The field with which I am most familiar is medicine, a field in which the interplay of ends and means is peculiarly complex, and in which the possibilities of the misuse of science (and here I include technology that is science based) are almost infinite.
Of course, if there is a supply of bad science, or of science that leads to wild speculation dressed up as science, the chances are that there is a demand for it also. Let me illustrate what I mean in the case of epidemiology. Properly used, its achievements are considerable. The identification of Aids, as well as the demonstration that it was most likely caused by a virus, was a recent triumph of epidemiology. But there is little doubt that there is much misuse of the science. It often seems to have forgotten the lessons taught it by one of the founders of modern medical statistics, Sir Austin Bradford Hill. Time and again we read of a statistical correlation between disease A and lifestyle or environmental factor B, and however much lip-service we pay to the principle that a statistical correlation does not imply a causative relationship, we end up thinking that A is caused by B, and that if only we avoid B we shall avoid A.
Bradford Hill lay down certain principles to establish whether a statistical correlation was likely to imply causation. In the vast majority of studies his principles are now forgotten entirely. But the fact is that if you take a disease, call it A, and examine enough factors in the lives of people who suffer from it, you must, for purely statistical reasons, come up with some that are correlated with it. And when you find these factors, you report them in medical journals, omitting to mention all the factors that you examined and found not to be correlated with disease A.
Your findings are spotted by the eagle-eyed media of mass communication, who disseminate them to a very wide audience. This audience is completely uncritical and does not remember that last week another environmental factor was correlated with the very same disease. And action soon results; when it was suggested not long ago that people with ischaemic heart disease had lower levels of selenium in their blood than non-sufferers, walnuts swiftly disappeared from supermarkets because they were said to contain a lot of selenium.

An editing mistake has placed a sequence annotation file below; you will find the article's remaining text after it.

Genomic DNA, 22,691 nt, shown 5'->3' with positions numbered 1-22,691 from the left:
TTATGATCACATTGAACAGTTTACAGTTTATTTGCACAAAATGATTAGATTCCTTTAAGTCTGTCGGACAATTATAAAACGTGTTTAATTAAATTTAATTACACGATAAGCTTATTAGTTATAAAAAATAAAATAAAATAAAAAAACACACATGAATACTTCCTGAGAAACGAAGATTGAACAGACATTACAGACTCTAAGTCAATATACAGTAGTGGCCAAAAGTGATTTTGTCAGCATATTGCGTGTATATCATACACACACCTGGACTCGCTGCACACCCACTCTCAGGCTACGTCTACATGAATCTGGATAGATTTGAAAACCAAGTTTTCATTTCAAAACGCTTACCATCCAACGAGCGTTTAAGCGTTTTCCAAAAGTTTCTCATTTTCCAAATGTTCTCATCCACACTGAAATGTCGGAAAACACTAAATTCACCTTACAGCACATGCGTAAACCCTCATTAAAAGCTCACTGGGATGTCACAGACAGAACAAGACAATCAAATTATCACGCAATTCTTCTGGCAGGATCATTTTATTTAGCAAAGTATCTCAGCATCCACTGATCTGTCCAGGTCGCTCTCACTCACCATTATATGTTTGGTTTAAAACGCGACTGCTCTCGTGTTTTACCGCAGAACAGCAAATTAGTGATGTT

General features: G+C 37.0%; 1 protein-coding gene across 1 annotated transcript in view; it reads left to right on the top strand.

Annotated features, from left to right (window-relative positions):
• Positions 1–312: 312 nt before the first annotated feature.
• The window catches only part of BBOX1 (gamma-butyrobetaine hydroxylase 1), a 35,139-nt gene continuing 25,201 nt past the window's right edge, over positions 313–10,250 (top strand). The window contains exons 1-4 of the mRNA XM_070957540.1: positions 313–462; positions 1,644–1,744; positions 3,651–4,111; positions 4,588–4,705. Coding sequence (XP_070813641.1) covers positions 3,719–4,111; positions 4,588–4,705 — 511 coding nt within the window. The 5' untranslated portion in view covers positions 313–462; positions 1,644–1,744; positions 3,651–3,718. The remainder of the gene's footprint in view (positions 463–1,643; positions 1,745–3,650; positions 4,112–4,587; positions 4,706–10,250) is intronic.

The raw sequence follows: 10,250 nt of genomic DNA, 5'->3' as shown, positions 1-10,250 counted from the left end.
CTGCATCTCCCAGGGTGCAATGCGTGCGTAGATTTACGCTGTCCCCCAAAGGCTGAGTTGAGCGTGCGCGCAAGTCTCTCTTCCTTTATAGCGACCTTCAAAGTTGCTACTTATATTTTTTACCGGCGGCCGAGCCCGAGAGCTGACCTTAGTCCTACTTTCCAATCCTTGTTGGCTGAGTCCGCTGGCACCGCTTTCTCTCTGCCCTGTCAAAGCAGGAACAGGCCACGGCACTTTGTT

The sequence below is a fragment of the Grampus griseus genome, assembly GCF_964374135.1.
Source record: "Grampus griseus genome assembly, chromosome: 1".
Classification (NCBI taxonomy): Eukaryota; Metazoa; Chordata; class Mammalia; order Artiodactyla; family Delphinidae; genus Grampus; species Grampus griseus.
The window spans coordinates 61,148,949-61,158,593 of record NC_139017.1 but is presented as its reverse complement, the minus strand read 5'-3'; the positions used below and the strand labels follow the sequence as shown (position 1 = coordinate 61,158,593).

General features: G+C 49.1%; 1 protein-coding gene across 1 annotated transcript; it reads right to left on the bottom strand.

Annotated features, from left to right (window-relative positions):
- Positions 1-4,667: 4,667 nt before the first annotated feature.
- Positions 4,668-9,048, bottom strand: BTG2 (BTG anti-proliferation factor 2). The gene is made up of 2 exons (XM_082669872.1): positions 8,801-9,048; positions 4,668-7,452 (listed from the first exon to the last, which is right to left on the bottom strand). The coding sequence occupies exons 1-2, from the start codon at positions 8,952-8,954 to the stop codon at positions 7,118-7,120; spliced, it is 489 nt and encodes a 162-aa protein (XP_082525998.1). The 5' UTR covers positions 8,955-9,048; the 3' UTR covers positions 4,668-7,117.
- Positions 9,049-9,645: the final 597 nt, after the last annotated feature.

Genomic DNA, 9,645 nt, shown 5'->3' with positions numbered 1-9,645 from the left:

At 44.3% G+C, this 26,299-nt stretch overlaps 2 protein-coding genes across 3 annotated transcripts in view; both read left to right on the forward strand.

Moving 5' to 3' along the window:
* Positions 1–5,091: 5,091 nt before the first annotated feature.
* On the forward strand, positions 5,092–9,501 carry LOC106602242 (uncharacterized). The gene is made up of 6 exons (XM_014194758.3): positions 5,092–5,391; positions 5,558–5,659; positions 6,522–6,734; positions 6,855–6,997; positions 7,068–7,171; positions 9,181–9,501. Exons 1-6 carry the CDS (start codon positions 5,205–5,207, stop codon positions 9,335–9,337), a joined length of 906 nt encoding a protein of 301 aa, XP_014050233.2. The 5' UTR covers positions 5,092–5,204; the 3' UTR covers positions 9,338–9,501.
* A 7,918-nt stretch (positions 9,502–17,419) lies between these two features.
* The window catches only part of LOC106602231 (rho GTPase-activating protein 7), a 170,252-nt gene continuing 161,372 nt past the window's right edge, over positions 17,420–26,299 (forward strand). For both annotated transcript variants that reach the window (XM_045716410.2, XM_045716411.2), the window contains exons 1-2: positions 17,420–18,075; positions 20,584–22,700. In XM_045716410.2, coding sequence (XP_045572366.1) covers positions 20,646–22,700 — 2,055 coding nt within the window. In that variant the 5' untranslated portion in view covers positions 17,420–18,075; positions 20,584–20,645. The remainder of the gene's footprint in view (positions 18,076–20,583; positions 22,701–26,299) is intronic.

Of course, not all correlations are equal, and not all epidemiological evidence is treated in the same way. Much research is conclusion-driven rather than purely investigative.
Pasteur said that, in the field of observation, chance favoured only the prepared mind. The same might be said of epidemiological pseudo-information; it affects only those whose minds (and emotions) are prepared. And when it comes to health matters in these days of greatly expanded life expectancy, the public attitude may be described as one of unrealistic expectation tempered by baseless fears.
There is a public that demands - or allegedly demands - this kind of information. Of course, the more they get used to it, the more they will demand it. Perhaps people want to feel that their world is extraordinarily hazardous - danger is one way of investing your life with significance, after all - when in fact life is far safer than it has ever been in the history of the world. But we invent epidemiological hazards as children invent goblins.
What is clear is that in our current climate, the kind of misuse of science, or of scientific information, that I have described is bound to flourish. And the only antidote is not yet more information, but wisdom, which in this instance consists of a sense of perspective. For information without perspective is like a graph, the meaning of whose axes is unknown; information without perspective is a higher form of ignorance.